How to be successful in this role
- Be aware of the status of the Strata Council. As second in command, the Vice President must be ready to jump in and act as a Chair if the President is away or needs a second opinion.
The Treasurer’s mandate is to oversee the financial health of the community. This includes working with your Council and Community Manager to review the financial statements and create a budget when the time comes.
How to be successful in this role
- Work with your Property Management company’s Accounting Team to understand the financial statements. It is important that the Treasurer reviews the financials monthly and brings up any questions to their Community Manager.
- In partnership with your Property Management Company, prepare to answer questions at AGM that may be financial in nature. Having the ability to stay organized and respond to questions about the financials prepared by your Property Management company are great skills to have when it comes to keeping your community informed.
Having a Secretary is also important for Council. The Secretary is often the contact person for your Property Management company to send over minutes taken during meetings.
The Secretary works with Council to approve the minutes and ensure that they are accurately transcribed. In the case of that the Community Manager is absent, the Secretary would be in charge of taking minutes.
How to be successful in this role
- Work with your Management company to ensure documents that should be made available to Owners are accessible. This includes answering any questions from Owners who may be unsure of where to find the minutes.
- Ensure communications hit the target. Communities are about people and the flow of information is key to keeping Council and residents in the loop.
Last, but not least, especially for communities that have a CCTV system, is a Privacy Officer. This is the designated Council Member who works with the Community Manager to ensure adherence to the privacy constraints in the Strata Corporation.
How to be successful in this role
- Be prepared to work with the Personal Information Property Act (PIPA). This role is all about reminding your Council that it should comply with the PIPA principles. Don’t worry if you haven’t worked with this Act before, our Community Manager will be ready to help.
- Stay proactive and prepared to address any concerns. Help your Owners and Council with any privacy concerns brought to the attention of the Strata Council.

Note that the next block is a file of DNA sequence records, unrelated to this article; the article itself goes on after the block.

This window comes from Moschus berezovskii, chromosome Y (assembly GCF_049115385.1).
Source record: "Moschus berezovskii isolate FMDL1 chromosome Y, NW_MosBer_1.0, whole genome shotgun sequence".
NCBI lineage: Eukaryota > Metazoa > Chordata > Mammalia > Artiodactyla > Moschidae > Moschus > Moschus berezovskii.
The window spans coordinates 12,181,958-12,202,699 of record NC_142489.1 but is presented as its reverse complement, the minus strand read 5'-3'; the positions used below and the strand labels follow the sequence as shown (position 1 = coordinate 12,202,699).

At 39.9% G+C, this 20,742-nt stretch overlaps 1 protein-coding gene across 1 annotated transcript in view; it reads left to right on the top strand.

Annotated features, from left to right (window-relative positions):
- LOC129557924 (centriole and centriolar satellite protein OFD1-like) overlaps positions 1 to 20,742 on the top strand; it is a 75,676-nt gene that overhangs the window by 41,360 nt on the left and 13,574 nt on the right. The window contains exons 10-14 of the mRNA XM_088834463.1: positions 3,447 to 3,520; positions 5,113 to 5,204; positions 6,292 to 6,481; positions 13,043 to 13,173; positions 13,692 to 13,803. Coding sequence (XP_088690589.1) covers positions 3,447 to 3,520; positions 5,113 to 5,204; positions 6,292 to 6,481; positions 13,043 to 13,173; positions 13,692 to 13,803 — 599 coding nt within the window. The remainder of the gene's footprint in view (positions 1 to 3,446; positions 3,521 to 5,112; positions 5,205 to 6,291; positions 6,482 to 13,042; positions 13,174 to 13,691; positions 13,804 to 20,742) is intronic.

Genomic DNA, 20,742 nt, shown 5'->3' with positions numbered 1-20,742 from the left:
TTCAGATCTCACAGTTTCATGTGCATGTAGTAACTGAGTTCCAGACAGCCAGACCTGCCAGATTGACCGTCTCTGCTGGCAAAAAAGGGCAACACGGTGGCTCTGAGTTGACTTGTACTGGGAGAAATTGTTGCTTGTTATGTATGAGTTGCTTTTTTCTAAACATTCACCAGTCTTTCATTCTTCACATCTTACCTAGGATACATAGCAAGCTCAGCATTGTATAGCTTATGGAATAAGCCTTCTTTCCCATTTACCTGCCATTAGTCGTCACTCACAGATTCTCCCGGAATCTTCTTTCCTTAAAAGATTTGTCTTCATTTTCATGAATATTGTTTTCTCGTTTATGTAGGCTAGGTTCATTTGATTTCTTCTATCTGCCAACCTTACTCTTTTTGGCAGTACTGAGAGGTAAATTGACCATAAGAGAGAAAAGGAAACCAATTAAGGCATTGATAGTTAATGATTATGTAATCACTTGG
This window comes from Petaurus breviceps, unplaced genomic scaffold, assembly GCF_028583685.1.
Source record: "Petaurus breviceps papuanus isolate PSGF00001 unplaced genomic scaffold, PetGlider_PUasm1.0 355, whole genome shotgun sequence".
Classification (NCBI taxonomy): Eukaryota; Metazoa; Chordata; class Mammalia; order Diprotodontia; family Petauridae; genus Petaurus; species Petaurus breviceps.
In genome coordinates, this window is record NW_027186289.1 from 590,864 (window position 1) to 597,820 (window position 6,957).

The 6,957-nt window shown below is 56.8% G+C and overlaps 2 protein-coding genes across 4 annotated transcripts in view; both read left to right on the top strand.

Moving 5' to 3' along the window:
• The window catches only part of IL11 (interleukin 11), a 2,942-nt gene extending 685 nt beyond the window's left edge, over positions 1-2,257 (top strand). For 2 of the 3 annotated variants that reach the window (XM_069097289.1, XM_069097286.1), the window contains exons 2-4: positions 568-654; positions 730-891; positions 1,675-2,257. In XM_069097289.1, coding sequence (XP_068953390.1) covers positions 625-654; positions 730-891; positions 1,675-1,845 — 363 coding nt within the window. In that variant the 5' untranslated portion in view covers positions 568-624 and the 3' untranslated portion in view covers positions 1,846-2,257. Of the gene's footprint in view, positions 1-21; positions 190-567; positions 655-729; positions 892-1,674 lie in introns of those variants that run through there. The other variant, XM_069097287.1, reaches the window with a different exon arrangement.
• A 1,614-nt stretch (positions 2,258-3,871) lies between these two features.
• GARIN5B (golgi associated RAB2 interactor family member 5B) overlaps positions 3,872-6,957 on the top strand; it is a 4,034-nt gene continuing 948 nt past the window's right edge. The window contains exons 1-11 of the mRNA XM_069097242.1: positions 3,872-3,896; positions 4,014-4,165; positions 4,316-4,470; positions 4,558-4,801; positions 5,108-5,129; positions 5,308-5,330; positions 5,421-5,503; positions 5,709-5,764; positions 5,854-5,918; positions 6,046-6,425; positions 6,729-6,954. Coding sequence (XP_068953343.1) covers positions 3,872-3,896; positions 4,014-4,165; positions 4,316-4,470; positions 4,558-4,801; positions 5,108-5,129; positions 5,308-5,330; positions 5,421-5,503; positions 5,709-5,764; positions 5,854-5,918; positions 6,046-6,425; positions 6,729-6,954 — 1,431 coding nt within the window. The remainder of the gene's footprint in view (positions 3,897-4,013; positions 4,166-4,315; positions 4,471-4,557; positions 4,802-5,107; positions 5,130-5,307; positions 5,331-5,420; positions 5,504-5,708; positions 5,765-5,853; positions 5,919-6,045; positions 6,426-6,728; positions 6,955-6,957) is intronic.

In addition to these positions, some Strata Corporations may choose to form Committees. This could include Landscaping Committees, Parking Committees, Exterior modifications Committees, Social Committees and more!
The purpose of establishing Committees is to assign a specific job to each Member and collaborate with other Owners in the Strata Corporation who may not be on Council to make a meaningful impact.
Strata Council FAQs
How is a Strata Council formed?
Finding the right people to serve on Council is the most important aspect when it comes to running a successful community. As such, Council members are elected every year at the Annual General Meeting.
Some things to consider before making your vote are:
- Does the individual exhibit leadership, altruism and collaboration? (Bonus: See these qualities in action by learning about 5 Ways that Strata Councils can Support Their Communities)
- Does the individual show care, diligence and the ability to communicate well?
- Does the individual have experience in a role similar to the one they are running for or the dedication to learn new skills?
According to the Strata Property Act, each Owner can vote for a maximum of 7 nominees.
Once the votes are collected and tallied, the 7 Owners who reach the “majority vote” and have the most votes, are welcomed to Council.
Typically, Strata Councils consist of 3-7 members according to Standard Bylaw 9.1, however, depending on your community’s bylaws, this number may differ.
And what happens if no one volunteers to run for Strata Council? Your Strata Council may be required to hire a government administration...meaning extra costs to Owners.
Who is eligible to sit on a Strata Council?
You may be wondering...who is permitted to run for a position on Strata Council? In short, all Owners (and in very rare cases, a Tenant who has received a landlord’s right to do so) are eligible to run for a position on Council.
However, there are some exceptions. Here are two of the most common reasons why someone may be ineligible to sit on the Council despite being an Owner or Tenant with the landlord’s right:
- An individual whose strata lot may be liened for unpaid fees. Depending on the bylaws of the Strata Corporation, an owner who is in a position where the Strata Corporation can file a lien against their strata lot may be ineligible to stand for Council.
- An individual whose Co-Owner(s) are also serving on Council. To maintain equal representation, only one Owner per strata lot is eligible to serve on Council.
If you have questions about your eligibility or want to learn more about how to sign up for a position on Strata Council, reach out to your Community Manager to ask.